Letters to the Editor

Letters: Washington elites, ‘Dr. Strangelove’ roll reversal, food stamps

Actor Peter Sellers sits in a wheelchair portraying the titular character during production of the 1964 movie "Dr. Strangelove.”
Actor Peter Sellers sits in a wheelchair portraying the titular character during production of the 1964 movie "Dr. Strangelove.” AP

Washington elites

Re “Threats against legislators are intensifying. But there are some hopeful signs.“ (Editorials, Aug. 1): Sen. John McCain perfectly illustrated the problem in his floor speech, “Stop listening to bombastic loudmouths on the radio, television and the Internet. To hell with them.” Translation: To hell with you out in fly-over country. The Washington elite know what is best for you so shut up and do what we say. There’s a problem, as long as the Washington elite, and Sacramento elite, believe they know what is best for us, and ignore what we say as they pass laws governing how we live. Thank you, Sen. McCain, for perfectly articulating the problem.

Ken Campbell, Lincoln

Roll reversal

Re “General (Kelly) chaos in the White House Mess” (Jack Ohman, Aug. 1): Jack Ohman’s cartoon depicting Gen, Kelly arriving for KP duty in the White House “mess” is a classic. It also hit me as I was laughing how much the world has changed since the movie, “Dr. Strangelove,” was in theaters during the Cold War. Peter Sellers played a sane and competent president surrounded by mad generals bent on insane chaos. The roles are now apparently reversed. Only Trump’s generals seem to be grounded in any sort of reality. Both farces are equally disturbing.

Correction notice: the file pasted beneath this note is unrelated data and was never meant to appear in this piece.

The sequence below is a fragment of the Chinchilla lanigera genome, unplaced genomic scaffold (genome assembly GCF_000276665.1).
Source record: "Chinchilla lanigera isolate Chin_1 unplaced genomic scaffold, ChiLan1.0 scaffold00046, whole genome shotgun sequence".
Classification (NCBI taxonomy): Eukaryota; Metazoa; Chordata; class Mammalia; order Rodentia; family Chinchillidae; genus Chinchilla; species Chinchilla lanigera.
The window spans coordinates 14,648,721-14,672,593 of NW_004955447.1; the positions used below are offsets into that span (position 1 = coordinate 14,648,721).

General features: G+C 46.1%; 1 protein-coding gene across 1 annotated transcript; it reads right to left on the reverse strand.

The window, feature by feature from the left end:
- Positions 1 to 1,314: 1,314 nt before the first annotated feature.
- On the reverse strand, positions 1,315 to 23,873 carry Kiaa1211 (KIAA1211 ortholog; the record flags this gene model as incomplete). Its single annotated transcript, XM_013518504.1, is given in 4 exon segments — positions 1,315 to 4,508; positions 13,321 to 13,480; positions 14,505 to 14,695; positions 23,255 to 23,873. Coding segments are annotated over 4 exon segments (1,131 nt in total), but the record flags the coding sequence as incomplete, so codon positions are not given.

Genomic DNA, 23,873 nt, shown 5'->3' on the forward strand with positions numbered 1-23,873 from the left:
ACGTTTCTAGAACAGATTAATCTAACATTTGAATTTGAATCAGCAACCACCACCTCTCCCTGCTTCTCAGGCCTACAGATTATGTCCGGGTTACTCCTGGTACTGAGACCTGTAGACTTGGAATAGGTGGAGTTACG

John Adkisson, Sacramento

Food stamps

Re “As economy improves, fewer Californians use food stamps” (insight, Aug. 1): The alleged dip on food stamp participation in California is not just because of the improved economy and more people working. The dip also is because of low wages, increased cost of housing and child care, and because eligibility process is very difficult to navigate. The state’s food banks continue to see more demand for food than they can meet.

Frank Buck, Sacramento

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